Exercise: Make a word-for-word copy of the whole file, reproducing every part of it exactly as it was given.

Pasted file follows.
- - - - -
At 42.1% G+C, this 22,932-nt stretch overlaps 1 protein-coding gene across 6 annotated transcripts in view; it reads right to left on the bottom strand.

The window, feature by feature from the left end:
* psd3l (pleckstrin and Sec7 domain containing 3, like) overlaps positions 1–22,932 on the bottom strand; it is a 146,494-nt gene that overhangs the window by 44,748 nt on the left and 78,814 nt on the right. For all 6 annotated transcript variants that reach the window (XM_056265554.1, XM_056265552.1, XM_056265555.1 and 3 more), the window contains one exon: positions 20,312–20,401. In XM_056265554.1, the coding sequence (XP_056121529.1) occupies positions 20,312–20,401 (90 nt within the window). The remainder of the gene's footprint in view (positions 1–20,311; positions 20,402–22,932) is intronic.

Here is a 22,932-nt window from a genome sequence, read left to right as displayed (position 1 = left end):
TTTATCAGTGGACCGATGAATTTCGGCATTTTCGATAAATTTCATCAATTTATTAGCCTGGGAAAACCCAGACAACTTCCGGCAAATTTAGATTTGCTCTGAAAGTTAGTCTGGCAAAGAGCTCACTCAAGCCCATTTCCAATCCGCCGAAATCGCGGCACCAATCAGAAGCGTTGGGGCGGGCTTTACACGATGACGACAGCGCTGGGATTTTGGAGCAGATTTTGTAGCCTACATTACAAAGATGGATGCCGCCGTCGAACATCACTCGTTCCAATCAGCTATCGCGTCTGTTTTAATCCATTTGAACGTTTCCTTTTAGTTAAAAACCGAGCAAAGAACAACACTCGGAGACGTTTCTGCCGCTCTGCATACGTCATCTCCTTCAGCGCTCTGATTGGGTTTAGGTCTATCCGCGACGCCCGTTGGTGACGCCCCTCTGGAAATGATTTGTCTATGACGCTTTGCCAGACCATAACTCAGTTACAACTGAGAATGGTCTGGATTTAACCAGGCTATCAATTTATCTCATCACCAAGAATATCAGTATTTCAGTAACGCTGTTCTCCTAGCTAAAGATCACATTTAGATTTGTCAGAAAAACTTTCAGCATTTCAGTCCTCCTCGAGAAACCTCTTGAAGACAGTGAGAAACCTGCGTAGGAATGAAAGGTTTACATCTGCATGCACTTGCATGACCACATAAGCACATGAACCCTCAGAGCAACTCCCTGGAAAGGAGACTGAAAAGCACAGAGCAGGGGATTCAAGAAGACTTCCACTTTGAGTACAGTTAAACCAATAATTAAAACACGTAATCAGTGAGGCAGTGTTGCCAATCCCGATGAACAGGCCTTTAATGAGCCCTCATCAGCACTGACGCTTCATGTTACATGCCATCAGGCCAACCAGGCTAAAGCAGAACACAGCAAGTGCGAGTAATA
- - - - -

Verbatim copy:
At 42.1% G+C, this 22,932-nt stretch overlaps 1 protein-coding gene across 6 annotated transcripts in view; it reads right to left on the bottom strand.

The window, feature by feature from the left end:
* psd3l (pleckstrin and Sec7 domain containing 3, like) overlaps positions 1–22,932 on the bottom strand; it is a 146,494-nt gene that overhangs the window by 44,748 nt on the left and 78,814 nt on the right. For all 6 annotated transcript variants that reach the window (XM_056265554.1, XM_056265552.1, XM_056265555.1 and 3 more), the window contains one exon: positions 20,312–20,401. In XM_056265554.1, the coding sequence (XP_056121529.1) occupies positions 20,312–20,401 (90 nt within the window). The remainder of the gene's footprint in view (positions 1–20,311; positions 20,402–22,932) is intronic.

Here is a 22,932-nt window from a genome sequence, read left to right as displayed (position 1 = left end):
TTTATCAGTGGACCGATGAATTTCGGCATTTTCGATAAATTTCATCAATTTATTAGCCTGGGAAAACCCAGACAACTTCCGGCAAATTTAGATTTGCTCTGAAAGTTAGTCTGGCAAAGAGCTCACTCAAGCCCATTTCCAATCCGCCGAAATCGCGGCACCAATCAGAAGCGTTGGGGCGGGCTTTACACGATGACGACAGCGCTGGGATTTTGGAGCAGATTTTGTAGCCTACATTACAAAGATGGATGCCGCCGTCGAACATCACTCGTTCCAATCAGCTATCGCGTCTGTTTTAATCCATTTGAACGTTTCCTTTTAGTTAAAAACCGAGCAAAGAACAACACTCGGAGACGTTTCTGCCGCTCTGCATACGTCATCTCCTTCAGCGCTCTGATTGGGTTTAGGTCTATCCGCGACGCCCGTTGGTGACGCCCCTCTGGAAATGATTTGTCTATGACGCTTTGCCAGACCATAACTCAGTTACAACTGAGAATGGTCTGGATTTAACCAGGCTATCAATTTATCTCATCACCAAGAATATCAGTATTTCAGTAACGCTGTTCTCCTAGCTAAAGATCACATTTAGATTTGTCAGAAAAACTTTCAGCATTTCAGTCCTCCTCGAGAAACCTCTTGAAGACAGTGAGAAACCTGCGTAGGAATGAAAGGTTTACATCTGCATGCACTTGCATGACCACATAAGCACATGAACCCTCAGAGCAACTCCCTGGAAAGGAGACTGAAAAGCACAGAGCAGGGGATTCAAGAAGACTTCCACTTTGAGTACAGTTAAACCAATAATTAAAACACGTAATCAGTGAGGCAGTGTTGCCAATCCCGATGAACAGGCCTTTAATGAGCCCTCATCAGCACTGACGCTTCATGTTACATGCCATCAGGCCAACCAGGCTAAAGCAGAACACAGCAAGTGCGAGTAATA